An intriguing article yesterday on The Atlantic Cities blog explored the sometimes difficult process of cementing a city’s identity through the naming of its neighborhoods. For example, residents of Indianapolis don’t have a strong grasp on their neighborhood boundaries due to the consolidation of city and county governments decades ago. At the other extreme, San Francisco and New York are notorious for creating unofficial microhoods.
I won’t deny real estate types have had a large part in fostering the confusion. We like naming things.
Here in Atlanta we have an official, city-sanctioned map on which to fall back. It was first created in 1974 with the launch of our NPU system, and it’s been changed around a few times since then. Within each NPU the boundaries of the city’s neighborhoods are clearly delineated, but unfortunately not everyone puts the maps to good use.
Witness the phenomenon of real estate listings that describe homes on Flagler Avenue in Piedmont Heights as having a more prestigious Ansley Park address. Poncey Highland has only recently solidified its cool factor to the extent that its homes aren’t marketed as being in nearby Virginia Highland.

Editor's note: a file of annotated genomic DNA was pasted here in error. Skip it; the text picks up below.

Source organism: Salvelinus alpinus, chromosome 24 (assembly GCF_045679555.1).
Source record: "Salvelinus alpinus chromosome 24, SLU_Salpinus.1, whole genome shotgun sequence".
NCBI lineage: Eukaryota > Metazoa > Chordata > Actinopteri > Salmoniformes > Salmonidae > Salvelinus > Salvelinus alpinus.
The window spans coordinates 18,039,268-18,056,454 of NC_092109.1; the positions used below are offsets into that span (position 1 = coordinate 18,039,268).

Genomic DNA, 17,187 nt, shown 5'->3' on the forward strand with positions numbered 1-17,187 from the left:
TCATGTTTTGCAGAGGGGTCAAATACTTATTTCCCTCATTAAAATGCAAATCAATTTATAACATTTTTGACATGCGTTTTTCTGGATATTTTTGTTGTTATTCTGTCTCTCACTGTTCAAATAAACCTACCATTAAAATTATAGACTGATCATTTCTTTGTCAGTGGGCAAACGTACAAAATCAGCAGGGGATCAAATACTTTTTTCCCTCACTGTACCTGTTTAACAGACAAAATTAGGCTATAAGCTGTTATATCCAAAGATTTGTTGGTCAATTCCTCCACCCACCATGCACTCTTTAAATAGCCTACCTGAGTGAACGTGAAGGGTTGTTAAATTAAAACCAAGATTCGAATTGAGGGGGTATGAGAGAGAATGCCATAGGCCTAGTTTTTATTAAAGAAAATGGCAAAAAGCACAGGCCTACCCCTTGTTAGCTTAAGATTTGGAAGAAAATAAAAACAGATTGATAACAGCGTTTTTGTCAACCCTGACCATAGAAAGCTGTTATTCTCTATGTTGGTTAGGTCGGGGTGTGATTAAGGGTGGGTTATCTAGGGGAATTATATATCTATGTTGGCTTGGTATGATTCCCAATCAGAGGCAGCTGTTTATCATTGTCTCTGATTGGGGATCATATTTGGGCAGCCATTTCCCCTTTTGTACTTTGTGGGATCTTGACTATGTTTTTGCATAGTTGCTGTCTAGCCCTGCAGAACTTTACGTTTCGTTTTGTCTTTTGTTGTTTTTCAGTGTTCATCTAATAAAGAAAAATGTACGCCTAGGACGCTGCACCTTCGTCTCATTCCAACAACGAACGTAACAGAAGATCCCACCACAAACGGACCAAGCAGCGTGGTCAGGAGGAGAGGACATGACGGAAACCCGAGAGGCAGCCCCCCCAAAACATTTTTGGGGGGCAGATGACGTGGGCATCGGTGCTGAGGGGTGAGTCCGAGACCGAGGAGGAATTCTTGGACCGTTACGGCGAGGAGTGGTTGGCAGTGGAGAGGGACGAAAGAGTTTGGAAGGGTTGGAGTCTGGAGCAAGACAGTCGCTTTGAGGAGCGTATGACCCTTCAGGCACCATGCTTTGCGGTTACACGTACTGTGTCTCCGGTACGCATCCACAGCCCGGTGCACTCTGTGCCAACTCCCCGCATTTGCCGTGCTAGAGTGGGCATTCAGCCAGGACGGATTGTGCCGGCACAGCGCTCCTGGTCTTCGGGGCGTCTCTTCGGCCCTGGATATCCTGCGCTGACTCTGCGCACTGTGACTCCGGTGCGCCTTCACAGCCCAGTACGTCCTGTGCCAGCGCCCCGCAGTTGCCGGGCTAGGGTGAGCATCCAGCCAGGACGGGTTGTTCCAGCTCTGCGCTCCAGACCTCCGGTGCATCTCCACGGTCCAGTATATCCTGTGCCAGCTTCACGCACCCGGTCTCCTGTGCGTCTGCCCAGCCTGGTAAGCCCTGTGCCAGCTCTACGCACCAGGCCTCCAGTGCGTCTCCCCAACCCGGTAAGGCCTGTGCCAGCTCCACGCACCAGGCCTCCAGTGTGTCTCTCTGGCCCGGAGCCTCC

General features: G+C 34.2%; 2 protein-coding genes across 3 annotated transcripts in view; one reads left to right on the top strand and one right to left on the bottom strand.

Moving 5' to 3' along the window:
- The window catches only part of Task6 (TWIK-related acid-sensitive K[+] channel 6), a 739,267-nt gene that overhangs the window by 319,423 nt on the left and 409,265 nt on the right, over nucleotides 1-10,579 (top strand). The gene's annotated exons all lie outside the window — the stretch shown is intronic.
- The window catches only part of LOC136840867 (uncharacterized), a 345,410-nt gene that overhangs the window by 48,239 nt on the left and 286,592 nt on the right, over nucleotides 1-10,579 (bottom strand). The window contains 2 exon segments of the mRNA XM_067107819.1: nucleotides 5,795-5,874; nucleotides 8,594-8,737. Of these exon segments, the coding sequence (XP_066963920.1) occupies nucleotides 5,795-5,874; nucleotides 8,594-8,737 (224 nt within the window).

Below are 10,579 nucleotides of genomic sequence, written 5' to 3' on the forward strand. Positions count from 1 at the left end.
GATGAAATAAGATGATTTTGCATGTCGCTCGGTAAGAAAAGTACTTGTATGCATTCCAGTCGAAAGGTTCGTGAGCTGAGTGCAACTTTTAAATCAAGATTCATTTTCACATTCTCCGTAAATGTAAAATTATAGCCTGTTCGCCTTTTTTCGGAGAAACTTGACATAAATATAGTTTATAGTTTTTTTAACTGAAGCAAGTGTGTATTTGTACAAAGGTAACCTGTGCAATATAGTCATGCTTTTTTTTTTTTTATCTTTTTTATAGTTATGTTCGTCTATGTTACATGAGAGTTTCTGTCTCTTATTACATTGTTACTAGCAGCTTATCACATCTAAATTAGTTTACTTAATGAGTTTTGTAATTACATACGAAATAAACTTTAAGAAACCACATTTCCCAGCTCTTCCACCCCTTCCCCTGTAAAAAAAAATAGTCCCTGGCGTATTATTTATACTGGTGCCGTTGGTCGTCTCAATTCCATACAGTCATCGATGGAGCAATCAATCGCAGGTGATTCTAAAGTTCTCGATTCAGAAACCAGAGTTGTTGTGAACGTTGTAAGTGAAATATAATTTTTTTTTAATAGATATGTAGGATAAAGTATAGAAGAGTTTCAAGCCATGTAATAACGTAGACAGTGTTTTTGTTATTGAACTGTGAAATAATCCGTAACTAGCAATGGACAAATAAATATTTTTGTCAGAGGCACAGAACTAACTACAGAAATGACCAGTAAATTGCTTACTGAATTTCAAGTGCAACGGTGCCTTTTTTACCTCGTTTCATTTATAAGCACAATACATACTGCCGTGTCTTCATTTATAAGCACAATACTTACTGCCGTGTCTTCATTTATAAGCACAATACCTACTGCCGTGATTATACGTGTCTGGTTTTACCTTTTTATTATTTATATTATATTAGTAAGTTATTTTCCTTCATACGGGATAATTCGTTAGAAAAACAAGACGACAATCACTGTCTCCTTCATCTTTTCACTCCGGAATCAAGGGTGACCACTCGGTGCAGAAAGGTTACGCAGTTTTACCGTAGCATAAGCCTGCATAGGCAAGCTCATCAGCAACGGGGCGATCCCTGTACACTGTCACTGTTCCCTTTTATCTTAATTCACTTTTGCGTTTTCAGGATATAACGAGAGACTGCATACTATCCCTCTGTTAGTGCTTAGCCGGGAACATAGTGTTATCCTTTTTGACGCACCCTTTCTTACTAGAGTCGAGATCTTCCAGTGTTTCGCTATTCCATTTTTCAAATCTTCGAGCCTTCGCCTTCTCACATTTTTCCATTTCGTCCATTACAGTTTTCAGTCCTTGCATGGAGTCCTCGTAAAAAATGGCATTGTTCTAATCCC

The power of trendy neighborhood names has been seen as a tool to entice developers. Not too long ago the area south of North Avenue and above the Connector was rebranded “SONO” in an effort to give the grey area a stronger identity. Signs proclaim the area’s new name, but I’ve yet to come by more than a handful of Atlantans willing to use the title.
Similarly, the downtrodden district surrounding the Garnett MARTA Station in south downtown was branded the “Railroad District” as an ode to the neighborhood’s industrial origins. I prefer SoMar (south of Martin Luther King, Jr. Drive), which also happens to be the name of one of the only residential buildings in that area.
In some ways a neighborhood’s title can serve as its training wheels. The über-trendy neighborhood along Howell Mill Road and Marietta Street was branded “West Midtown” to the consternation of many in actual Midtown, which has its western boundary at the Connector. I’d say the neighborhood is now strong enough to stand on its own two feet; let’s just call it the Westside.
What do you think? Are there any neighborhood names that grind your gears, or do you have an idea for a yet-to-be-named district that could be the next real estate wunderkid?